Chi­nese soc­cer’s ris­ing riches yet to bode well for the game

China Daily (Hong Kong) - - COMMENT - A HOST OF TEAMS

in the Chi­nese Su­per League, the coun­try’s top soc­cer league, have wit­nessed big changes in their ma­jor share­hold­ers as well as squads af­ter this sea­son. The Brazil­ian mid­fielder Os­car, a for­mer Chelsea player, is set to join Shang­hai SIPG in Jan­uary on an agreed deal of around $64 mil­lion. South­ern Me­trop­o­lis Daily com­mented on Thurs­day:

Chi­nese soc­cer clubs hit the head­lines on a reg­u­lar ba­sis be­cause they con­tinue to at­tract some of the world’s top soc­cer play­ers and as­tro­nom­i­cal in­vest­ments. Bei­jing Guoan re­cently sold 64 per­cent of its shares to a lo­cal high-end prop­erty de­vel­oper at about 3.55 bil­lion yuan ($500 mil­lion), driv­ing its mar­ket value to a record 5.55 bil­lion yuan.

Big sign­ings keep com­ing, too. Af­ter Os­car, Car­los Tevez, the Ar­gen­tine in­ter­na­tional who is cur­rently play­ing for Boca Ju­niors in Buenos Aires, will re­port­edly be­come the high­est-paid player in the world af­ter join­ing Shang­hai Shen­hua. Re­ports said the 32-year-old striker could sign a two-year con­tract on $762,000 a week.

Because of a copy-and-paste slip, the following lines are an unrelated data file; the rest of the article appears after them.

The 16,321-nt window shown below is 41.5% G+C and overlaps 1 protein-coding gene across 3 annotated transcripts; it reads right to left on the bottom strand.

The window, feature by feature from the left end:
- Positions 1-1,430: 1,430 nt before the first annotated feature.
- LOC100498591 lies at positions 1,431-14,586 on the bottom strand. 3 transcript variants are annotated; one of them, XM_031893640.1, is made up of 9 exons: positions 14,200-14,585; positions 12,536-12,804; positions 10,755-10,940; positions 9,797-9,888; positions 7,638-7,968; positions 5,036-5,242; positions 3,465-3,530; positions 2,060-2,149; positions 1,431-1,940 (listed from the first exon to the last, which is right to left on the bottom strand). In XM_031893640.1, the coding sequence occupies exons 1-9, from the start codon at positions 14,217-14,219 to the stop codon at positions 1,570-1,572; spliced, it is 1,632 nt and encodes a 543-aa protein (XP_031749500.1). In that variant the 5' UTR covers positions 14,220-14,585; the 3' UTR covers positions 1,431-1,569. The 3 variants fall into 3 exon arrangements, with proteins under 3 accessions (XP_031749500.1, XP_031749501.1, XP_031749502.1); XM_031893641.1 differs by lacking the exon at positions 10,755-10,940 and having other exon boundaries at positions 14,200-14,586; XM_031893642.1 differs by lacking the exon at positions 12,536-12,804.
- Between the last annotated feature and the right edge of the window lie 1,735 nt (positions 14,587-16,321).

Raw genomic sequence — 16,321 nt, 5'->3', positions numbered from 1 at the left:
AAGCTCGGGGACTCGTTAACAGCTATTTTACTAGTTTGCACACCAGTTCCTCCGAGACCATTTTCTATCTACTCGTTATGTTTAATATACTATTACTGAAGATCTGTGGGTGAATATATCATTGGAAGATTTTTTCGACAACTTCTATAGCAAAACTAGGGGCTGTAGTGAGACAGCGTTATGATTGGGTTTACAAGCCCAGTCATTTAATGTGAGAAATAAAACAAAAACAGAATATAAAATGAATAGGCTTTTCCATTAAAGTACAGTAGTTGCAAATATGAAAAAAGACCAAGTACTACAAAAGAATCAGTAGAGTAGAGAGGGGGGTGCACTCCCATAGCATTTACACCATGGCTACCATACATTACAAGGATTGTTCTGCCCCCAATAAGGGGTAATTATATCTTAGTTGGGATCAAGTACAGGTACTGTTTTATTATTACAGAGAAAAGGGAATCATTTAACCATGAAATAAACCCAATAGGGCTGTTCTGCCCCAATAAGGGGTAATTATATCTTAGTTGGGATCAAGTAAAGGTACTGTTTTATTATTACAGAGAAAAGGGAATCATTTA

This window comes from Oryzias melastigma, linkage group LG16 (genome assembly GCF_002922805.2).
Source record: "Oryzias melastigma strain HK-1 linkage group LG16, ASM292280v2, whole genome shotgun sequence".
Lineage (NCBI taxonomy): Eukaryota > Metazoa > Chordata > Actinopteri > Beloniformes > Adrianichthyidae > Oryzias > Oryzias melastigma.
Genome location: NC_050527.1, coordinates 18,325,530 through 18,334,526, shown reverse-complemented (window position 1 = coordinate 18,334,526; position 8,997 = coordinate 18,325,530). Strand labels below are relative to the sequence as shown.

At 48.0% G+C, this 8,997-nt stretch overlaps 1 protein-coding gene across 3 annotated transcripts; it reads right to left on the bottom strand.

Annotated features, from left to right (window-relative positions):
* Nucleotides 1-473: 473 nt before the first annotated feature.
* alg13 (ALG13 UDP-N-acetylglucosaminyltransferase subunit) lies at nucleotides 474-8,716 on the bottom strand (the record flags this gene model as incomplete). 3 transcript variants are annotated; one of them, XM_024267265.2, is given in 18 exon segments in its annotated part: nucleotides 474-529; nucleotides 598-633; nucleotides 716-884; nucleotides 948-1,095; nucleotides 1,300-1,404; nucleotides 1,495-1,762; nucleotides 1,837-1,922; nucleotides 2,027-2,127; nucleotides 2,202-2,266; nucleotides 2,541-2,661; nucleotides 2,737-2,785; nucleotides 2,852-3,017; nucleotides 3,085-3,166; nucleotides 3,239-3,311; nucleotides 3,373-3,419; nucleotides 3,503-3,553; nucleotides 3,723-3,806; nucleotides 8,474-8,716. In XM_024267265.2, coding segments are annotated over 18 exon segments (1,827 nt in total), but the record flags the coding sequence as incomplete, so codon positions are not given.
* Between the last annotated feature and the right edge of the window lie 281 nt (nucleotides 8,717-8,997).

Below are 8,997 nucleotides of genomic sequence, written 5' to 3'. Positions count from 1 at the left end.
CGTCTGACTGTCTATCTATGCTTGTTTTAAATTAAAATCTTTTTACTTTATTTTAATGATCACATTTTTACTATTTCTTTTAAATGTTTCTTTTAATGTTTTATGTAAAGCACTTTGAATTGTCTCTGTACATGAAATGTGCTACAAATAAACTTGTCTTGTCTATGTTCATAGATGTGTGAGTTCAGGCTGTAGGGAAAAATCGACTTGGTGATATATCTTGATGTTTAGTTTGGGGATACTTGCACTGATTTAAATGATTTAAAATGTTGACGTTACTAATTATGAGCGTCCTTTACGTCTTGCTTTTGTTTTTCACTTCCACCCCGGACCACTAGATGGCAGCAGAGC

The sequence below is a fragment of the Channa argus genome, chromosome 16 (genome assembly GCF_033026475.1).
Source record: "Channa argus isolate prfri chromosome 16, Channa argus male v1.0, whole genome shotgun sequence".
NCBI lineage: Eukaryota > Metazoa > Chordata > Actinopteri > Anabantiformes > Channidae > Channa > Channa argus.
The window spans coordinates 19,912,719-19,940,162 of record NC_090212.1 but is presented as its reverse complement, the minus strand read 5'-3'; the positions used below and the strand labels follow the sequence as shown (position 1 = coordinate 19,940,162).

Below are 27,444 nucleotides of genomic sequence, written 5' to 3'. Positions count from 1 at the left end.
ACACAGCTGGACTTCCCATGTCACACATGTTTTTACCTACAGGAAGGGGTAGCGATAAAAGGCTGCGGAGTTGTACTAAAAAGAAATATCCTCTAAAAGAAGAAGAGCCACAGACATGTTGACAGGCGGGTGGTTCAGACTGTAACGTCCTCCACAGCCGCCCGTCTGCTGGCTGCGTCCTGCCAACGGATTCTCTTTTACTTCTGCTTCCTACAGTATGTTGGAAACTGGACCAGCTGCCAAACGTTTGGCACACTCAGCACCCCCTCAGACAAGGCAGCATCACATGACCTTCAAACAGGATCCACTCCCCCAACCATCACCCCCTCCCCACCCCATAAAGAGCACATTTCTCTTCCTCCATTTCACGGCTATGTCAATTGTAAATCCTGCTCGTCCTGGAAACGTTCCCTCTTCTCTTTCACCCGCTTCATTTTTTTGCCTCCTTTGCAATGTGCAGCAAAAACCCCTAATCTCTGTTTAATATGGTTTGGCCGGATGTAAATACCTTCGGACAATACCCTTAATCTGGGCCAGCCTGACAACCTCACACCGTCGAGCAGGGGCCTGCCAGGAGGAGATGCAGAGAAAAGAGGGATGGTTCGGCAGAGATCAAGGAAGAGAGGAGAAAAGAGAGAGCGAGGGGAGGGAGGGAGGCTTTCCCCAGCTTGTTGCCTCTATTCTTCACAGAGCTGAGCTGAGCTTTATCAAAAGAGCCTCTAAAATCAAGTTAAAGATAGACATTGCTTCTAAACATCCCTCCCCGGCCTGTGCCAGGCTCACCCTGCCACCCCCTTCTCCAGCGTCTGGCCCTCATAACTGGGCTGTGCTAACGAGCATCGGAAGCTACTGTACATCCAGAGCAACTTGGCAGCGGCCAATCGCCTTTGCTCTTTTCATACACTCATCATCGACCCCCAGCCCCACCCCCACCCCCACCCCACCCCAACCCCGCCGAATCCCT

Such be­wil­der­ing deals, how­ever, are no longer rare in the Chi­nese foot­ball league since Guangzhou Ever­grande made its de­but in 2011. In­spired by its sweep­ing suc­cess in both do­mes­tic and in­ter­na­tional tour­na­ments, largely thanks to its ex­trav­a­gant sign­ings of play­ers from for­eign leagues, many Chi­nese clubs have be­gun to

look to Europe, arguably the most pop­u­lar des­ti­na­tion for top play­ers from across the world.

Their search has now gone be­yond play­ers used to sit­ting on the bench and fad­ing stars at lead­ing Euro­pean clubs. Brazil­ian striker Hulk signed by Shang­hai SIPG is among the first-choice play­ers of the Brazil­ian na­tional team so is his new team­mate Os­car. Even some top Euro­pean clubs are wary of their cash-wield­ing Chi­nese coun­ter­parts in case they poach play­ers from them.

In stark con­trast, China’s na­tional foot­ball team has gained very lit­tle from the money swill­ing around the Su­per League. What is more wor­ry­ing is that some young Chi­nese play­ers now with over­seas clubs might be lured back by the money. Yet it would be bet­ter for them and Chi­nese foot­ball if they con­tinue to play in Europe, where they can de­velop their tal­ent.

A func­tion­ing youth train­ing sys­tem is the key to the long-term de­vel­op­ment of all foot­ball clubs. What is hap­pen­ing in the coun­try bodes ill for the fu­ture of Chi­nese soc­cer.

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